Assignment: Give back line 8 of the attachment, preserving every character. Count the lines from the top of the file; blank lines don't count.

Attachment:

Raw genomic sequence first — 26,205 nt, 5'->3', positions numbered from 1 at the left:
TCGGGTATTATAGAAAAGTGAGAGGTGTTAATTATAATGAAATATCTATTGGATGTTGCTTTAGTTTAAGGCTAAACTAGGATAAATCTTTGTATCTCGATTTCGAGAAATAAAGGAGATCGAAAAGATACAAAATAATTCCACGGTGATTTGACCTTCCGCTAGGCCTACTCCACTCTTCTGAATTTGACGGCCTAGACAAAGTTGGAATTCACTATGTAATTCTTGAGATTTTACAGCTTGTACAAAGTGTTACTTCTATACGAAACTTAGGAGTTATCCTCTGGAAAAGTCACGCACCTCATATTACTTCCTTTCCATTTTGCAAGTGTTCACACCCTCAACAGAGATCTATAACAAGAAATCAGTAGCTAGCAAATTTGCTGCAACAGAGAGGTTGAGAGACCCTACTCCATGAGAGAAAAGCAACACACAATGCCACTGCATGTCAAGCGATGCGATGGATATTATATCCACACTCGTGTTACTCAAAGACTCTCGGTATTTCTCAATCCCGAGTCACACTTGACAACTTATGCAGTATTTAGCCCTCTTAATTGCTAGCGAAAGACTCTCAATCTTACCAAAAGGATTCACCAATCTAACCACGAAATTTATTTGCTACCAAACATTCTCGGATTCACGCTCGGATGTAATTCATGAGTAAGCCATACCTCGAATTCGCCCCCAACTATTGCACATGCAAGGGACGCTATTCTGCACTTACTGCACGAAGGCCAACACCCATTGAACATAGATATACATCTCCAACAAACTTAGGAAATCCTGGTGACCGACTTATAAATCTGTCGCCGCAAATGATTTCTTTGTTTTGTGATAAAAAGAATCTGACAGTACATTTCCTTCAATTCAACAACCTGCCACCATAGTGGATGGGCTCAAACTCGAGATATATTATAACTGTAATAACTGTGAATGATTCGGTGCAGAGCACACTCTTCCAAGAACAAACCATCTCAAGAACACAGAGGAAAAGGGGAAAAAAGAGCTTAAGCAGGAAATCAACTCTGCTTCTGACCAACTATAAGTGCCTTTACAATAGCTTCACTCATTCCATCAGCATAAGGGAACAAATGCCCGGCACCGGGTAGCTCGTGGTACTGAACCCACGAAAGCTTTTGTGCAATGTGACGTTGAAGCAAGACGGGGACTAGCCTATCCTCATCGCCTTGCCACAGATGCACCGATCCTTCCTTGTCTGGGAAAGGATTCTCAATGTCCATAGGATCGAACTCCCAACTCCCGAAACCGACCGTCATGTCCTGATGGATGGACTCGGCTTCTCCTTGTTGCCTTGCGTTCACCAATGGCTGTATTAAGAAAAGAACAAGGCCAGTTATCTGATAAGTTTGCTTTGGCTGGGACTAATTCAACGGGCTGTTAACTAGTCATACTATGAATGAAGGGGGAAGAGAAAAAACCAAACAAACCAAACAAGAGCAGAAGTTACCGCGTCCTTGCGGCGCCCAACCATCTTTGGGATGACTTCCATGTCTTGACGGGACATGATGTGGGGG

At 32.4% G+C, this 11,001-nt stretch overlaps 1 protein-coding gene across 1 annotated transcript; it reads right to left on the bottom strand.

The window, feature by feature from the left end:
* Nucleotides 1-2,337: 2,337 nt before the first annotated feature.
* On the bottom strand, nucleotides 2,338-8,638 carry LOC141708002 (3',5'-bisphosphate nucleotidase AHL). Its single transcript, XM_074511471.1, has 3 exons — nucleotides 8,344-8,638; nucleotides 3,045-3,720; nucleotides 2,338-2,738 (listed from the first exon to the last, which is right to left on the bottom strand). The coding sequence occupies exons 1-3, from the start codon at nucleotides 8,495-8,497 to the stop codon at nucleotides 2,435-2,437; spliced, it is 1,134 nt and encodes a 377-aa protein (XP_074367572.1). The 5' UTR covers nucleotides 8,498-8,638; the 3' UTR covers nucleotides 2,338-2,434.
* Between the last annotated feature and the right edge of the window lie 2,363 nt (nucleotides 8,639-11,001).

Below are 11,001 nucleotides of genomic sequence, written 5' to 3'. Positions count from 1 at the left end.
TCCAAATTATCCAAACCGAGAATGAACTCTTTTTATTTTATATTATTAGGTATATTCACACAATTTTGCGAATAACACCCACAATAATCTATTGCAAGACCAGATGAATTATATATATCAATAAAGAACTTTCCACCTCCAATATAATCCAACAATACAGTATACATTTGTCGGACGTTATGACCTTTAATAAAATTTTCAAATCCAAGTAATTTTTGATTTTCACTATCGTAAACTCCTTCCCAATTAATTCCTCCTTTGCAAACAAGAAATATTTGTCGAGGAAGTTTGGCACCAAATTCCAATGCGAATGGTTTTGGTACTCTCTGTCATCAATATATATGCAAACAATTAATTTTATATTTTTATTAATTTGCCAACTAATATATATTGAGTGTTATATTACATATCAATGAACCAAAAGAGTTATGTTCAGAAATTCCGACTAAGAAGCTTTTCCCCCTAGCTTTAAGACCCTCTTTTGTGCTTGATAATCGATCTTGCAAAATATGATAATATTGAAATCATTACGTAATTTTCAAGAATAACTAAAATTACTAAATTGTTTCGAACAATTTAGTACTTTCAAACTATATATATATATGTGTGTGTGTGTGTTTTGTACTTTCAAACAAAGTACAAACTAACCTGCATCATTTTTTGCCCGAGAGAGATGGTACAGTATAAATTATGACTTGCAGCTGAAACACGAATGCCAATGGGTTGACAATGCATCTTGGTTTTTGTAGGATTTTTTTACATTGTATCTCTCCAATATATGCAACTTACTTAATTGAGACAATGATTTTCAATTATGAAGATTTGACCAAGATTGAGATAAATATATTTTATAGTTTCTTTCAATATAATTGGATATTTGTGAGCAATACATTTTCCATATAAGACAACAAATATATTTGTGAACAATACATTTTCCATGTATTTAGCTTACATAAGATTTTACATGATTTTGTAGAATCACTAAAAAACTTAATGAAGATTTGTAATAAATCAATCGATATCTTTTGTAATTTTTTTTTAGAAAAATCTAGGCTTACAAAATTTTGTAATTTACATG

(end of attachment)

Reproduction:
Below are 11,001 nucleotides of genomic sequence, written 5' to 3'. Positions count from 1 at the left end.